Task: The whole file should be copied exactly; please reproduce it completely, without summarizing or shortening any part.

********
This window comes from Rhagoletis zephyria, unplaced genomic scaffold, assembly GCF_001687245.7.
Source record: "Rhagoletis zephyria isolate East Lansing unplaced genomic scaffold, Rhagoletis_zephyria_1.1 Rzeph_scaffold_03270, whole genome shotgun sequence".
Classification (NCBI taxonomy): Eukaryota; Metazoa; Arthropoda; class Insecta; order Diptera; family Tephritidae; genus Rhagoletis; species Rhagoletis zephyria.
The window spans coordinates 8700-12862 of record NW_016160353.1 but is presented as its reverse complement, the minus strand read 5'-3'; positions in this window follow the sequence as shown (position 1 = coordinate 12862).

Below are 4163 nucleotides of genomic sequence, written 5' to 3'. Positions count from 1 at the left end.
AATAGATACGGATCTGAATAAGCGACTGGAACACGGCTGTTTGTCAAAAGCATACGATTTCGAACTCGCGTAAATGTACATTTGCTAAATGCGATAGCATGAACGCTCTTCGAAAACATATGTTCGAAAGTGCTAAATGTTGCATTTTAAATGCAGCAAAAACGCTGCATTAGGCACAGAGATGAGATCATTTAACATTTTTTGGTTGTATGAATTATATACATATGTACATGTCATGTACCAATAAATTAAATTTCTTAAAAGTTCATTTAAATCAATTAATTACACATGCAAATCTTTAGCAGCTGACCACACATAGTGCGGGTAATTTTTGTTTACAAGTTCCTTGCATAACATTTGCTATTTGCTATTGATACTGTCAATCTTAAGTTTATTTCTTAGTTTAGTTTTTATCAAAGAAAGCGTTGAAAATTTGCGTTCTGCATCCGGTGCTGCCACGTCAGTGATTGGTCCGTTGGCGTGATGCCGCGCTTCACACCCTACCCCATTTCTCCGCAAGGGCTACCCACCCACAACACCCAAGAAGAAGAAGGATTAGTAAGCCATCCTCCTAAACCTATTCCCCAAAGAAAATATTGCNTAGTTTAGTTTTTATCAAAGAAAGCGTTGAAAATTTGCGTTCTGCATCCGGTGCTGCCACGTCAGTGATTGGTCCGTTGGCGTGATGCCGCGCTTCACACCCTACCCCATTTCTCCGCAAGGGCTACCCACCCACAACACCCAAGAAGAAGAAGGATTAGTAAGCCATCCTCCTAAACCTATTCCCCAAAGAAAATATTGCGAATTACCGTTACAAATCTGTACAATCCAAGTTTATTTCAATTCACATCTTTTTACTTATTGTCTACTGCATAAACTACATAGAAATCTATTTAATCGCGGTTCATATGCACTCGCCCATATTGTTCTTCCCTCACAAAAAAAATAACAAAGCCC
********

This window comes from Rhagoletis zephyria, unplaced genomic scaffold, assembly GCF_001687245.7.
Source record: "Rhagoletis zephyria isolate East Lansing unplaced genomic scaffold, Rhagoletis_zephyria_1.1 Rzeph_scaffold_03270, whole genome shotgun sequence".
Classification (NCBI taxonomy): Eukaryota; Metazoa; Arthropoda; class Insecta; order Diptera; family Tephritidae; genus Rhagoletis; species Rhagoletis zephyria.
The window spans coordinates 8700-12862 of record NW_016160353.1 but is presented as its reverse complement, the minus strand read 5'-3'; positions in this window follow the sequence as shown (position 1 = coordinate 12862).

Below are 4163 nucleotides of genomic sequence, written 5' to 3'. Positions count from 1 at the left end.
AATAGATACGGATCTGAATAAGCGACTGGAACACGGCTGTTTGTCAAAAGCATACGATTTCGAACTCGCGTAAATGTACATTTGCTAAATGCGATAGCATGAACGCTCTTCGAAAACATATGTTCGAAAGTGCTAAATGTTGCATTTTAAATGCAGCAAAAACGCTGCATTAGGCACAGAGATGAGATCATTTAACATTTTTTGGTTGTATGAATTATATACATATGTACATGTCATGTACCAATAAATTAAATTTCTTAAAAGTTCATTTAAATCAATTAATTACACATGCAAATCTTTAGCAGCTGACCACACATAGTGCGGGTAATTTTTGTTTACAAGTTCCTTGCATAACATTTGCTATTTGCTATTGATACTGTCAATCTTAAGTTTATTTCTTAGTTTAGTTTTTATCAAAGAAAGCGTTGAAAATTTGCGTTCTGCATCCGGTGCTGCCACGTCAGTGATTGGTCCGTTGGCGTGATGCCGCGCTTCACACCCTACCCCATTTCTCCGCAAGGGCTACCCACCCACAACACCCAAGAAGAAGAAGGATTAGTAAGCCATCCTCCTAAACCTATTCCCCAAAGAAAATATTGCNTAGTTTAGTTTTTATCAAAGAAAGCGTTGAAAATTTGCGTTCTGCATCCGGTGCTGCCACGTCAGTGATTGGTCCGTTGGCGTGATGCCGCGCTTCACACCCTACCCCATTTCTCCGCAAGGGCTACCCACCCACAACACCCAAGAAGAAGAAGGATTAGTAAGCCATCCTCCTAAACCTATTCCCCAAAGAAAATATTGCGAATTACCGTTACAAATCTGTACAATCCAAGTTTATTTCAATTCACATCTTTTTACTTATTGTCTACTGCATAAACTACATAGAAATCTATTTAATCGCGGTTCATATGCACTCGCCCATATTGTTCTTCCCTCACAAAAAAAATAACAAAGCCC